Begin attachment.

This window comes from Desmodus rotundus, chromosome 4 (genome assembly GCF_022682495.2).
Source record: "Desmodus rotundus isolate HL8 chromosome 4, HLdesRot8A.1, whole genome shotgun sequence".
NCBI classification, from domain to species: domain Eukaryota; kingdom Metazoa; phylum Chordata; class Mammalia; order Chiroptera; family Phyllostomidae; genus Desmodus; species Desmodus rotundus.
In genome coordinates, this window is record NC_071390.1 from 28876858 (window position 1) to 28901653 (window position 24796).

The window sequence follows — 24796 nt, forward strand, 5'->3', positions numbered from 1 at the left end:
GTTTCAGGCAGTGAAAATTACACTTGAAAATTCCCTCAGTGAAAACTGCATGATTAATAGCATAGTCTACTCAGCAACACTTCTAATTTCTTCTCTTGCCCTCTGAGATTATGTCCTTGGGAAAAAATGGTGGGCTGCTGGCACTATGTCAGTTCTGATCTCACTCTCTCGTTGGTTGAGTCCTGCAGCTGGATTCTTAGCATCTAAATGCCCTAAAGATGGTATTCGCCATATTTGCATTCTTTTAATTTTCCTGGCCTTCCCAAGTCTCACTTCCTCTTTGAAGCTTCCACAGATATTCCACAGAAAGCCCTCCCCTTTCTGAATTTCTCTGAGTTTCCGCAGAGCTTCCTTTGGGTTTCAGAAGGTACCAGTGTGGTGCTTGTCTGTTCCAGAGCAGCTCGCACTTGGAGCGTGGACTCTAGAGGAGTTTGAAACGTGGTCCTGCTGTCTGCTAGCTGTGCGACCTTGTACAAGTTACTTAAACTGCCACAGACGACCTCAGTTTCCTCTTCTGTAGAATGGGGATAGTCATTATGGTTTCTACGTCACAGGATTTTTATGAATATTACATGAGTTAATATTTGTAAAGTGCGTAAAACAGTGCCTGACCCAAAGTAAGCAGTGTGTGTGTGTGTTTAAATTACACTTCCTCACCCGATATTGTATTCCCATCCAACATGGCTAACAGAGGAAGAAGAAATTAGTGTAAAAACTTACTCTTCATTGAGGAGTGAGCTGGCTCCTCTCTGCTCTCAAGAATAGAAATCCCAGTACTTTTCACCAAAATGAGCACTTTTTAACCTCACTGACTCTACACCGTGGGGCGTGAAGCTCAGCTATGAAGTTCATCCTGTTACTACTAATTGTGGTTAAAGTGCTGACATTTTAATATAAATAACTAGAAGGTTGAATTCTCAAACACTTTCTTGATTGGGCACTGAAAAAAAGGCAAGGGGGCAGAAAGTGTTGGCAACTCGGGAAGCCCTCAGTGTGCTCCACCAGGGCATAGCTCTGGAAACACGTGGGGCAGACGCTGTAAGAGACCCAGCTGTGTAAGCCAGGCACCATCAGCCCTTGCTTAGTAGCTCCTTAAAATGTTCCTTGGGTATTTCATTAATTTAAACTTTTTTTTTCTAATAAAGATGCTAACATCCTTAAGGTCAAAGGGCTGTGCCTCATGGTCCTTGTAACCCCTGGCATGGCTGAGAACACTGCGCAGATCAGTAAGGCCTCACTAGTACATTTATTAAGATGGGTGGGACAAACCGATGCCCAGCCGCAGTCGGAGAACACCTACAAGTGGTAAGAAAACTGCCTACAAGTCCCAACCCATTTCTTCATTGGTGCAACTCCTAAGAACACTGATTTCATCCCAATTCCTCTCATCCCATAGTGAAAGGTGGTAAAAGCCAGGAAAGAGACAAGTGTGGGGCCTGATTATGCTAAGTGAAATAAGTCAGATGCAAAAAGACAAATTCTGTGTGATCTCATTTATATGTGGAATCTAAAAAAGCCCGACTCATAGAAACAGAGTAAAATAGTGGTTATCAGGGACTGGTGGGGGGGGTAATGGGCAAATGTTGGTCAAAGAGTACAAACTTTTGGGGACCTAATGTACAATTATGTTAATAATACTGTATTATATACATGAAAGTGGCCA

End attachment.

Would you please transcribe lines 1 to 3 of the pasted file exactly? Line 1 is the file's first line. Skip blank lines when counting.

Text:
This window comes from Desmodus rotundus, chromosome 4 (genome assembly GCF_022682495.2).
Source record: "Desmodus rotundus isolate HL8 chromosome 4, HLdesRot8A.1, whole genome shotgun sequence".
NCBI classification, from domain to species: domain Eukaryota; kingdom Metazoa; phylum Chordata; class Mammalia; order Chiroptera; family Phyllostomidae; genus Desmodus; species Desmodus rotundus.